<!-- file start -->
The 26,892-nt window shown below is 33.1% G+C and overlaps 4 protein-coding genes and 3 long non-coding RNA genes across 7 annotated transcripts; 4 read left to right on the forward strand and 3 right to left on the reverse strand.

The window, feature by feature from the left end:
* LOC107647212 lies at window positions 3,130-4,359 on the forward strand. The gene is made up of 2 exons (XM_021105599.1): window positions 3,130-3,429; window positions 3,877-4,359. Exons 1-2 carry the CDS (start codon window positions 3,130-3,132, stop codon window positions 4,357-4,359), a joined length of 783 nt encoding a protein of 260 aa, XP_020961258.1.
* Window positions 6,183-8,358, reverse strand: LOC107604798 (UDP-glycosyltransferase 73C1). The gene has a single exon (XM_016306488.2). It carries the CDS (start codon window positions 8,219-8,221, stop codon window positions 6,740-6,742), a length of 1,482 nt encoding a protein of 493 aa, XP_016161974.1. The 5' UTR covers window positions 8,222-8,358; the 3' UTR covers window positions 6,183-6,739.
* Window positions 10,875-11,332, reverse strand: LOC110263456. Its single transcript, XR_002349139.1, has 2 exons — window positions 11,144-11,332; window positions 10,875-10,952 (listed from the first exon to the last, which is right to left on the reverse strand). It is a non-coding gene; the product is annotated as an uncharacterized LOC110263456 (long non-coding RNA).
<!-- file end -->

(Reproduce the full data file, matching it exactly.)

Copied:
The 26,892-nt window shown below is 33.1% G+C and overlaps 4 protein-coding genes and 3 long non-coding RNA genes across 7 annotated transcripts; 4 read left to right on the forward strand and 3 right to left on the reverse strand.

The window, feature by feature from the left end:
* LOC107647212 lies at window positions 3,130-4,359 on the forward strand. The gene is made up of 2 exons (XM_021105599.1): window positions 3,130-3,429; window positions 3,877-4,359. Exons 1-2 carry the CDS (start codon window positions 3,130-3,132, stop codon window positions 4,357-4,359), a joined length of 783 nt encoding a protein of 260 aa, XP_020961258.1.
* Window positions 6,183-8,358, reverse strand: LOC107604798 (UDP-glycosyltransferase 73C1). The gene has a single exon (XM_016306488.2). It carries the CDS (start codon window positions 8,219-8,221, stop codon window positions 6,740-6,742), a length of 1,482 nt encoding a protein of 493 aa, XP_016161974.1. The 5' UTR covers window positions 8,222-8,358; the 3' UTR covers window positions 6,183-6,739.
* Window positions 10,875-11,332, reverse strand: LOC110263456. Its single transcript, XR_002349139.1, has 2 exons — window positions 11,144-11,332; window positions 10,875-10,952 (listed from the first exon to the last, which is right to left on the reverse strand). It is a non-coding gene; the product is annotated as an uncharacterized LOC110263456 (long non-coding RNA).